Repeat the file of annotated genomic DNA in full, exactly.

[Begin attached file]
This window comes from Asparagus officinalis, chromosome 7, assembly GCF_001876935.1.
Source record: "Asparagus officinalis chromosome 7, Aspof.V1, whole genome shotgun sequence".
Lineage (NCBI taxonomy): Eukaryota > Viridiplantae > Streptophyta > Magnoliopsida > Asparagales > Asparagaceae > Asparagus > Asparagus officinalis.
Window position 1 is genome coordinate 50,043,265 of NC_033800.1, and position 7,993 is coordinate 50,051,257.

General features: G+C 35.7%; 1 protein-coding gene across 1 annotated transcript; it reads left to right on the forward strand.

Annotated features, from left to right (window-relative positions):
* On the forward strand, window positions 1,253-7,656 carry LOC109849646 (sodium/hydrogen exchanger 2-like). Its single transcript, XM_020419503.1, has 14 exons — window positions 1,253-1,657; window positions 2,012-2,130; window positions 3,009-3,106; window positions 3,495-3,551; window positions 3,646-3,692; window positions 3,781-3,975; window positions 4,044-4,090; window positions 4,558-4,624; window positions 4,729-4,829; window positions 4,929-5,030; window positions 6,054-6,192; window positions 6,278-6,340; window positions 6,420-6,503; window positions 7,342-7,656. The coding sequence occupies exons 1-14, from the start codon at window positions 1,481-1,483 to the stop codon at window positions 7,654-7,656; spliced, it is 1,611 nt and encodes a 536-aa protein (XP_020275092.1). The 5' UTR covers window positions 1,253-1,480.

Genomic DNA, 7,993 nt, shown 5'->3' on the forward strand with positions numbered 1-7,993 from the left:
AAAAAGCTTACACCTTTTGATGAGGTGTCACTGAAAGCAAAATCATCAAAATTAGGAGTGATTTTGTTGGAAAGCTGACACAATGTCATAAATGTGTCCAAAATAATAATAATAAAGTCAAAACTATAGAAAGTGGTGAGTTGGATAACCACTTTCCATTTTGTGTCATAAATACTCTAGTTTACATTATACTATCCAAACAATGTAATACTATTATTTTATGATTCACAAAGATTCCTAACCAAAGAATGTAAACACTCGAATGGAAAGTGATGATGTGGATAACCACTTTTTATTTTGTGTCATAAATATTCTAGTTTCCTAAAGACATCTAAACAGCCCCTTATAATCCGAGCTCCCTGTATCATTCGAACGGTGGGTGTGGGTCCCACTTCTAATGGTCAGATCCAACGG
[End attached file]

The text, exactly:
This window comes from Asparagus officinalis, chromosome 7, assembly GCF_001876935.1.
Source record: "Asparagus officinalis chromosome 7, Aspof.V1, whole genome shotgun sequence".
Lineage (NCBI taxonomy): Eukaryota > Viridiplantae > Streptophyta > Magnoliopsida > Asparagales > Asparagaceae > Asparagus > Asparagus officinalis.
Window position 1 is genome coordinate 50,043,265 of NC_033800.1, and position 7,993 is coordinate 50,051,257.

General features: G+C 35.7%; 1 protein-coding gene across 1 annotated transcript; it reads left to right on the forward strand.

Annotated features, from left to right (window-relative positions):
* On the forward strand, window positions 1,253-7,656 carry LOC109849646 (sodium/hydrogen exchanger 2-like). Its single transcript, XM_020419503.1, has 14 exons — window positions 1,253-1,657; window positions 2,012-2,130; window positions 3,009-3,106; window positions 3,495-3,551; window positions 3,646-3,692; window positions 3,781-3,975; window positions 4,044-4,090; window positions 4,558-4,624; window positions 4,729-4,829; window positions 4,929-5,030; window positions 6,054-6,192; window positions 6,278-6,340; window positions 6,420-6,503; window positions 7,342-7,656. The coding sequence occupies exons 1-14, from the start codon at window positions 1,481-1,483 to the stop codon at window positions 7,654-7,656; spliced, it is 1,611 nt and encodes a 536-aa protein (XP_020275092.1). The 5' UTR covers window positions 1,253-1,480.

Genomic DNA, 7,993 nt, shown 5'->3' on the forward strand with positions numbered 1-7,993 from the left:
AAAAAGCTTACACCTTTTGATGAGGTGTCACTGAAAGCAAAATCATCAAAATTAGGAGTGATTTTGTTGGAAAGCTGACACAATGTCATAAATGTGTCCAAAATAATAATAATAAAGTCAAAACTATAGAAAGTGGTGAGTTGGATAACCACTTTCCATTTTGTGTCATAAATACTCTAGTTTACATTATACTATCCAAACAATGTAATACTATTATTTTATGATTCACAAAGATTCCTAACCAAAGAATGTAAACACTCGAATGGAAAGTGATGATGTGGATAACCACTTTTTATTTTGTGTCATAAATATTCTAGTTTCCTAAAGACATCTAAACAGCCCCTTATAATCCGAGCTCCCTGTATCATTCGAACGGTGGGTGTGGGTCCCACTTCTAATGGTCAGATCCAACGG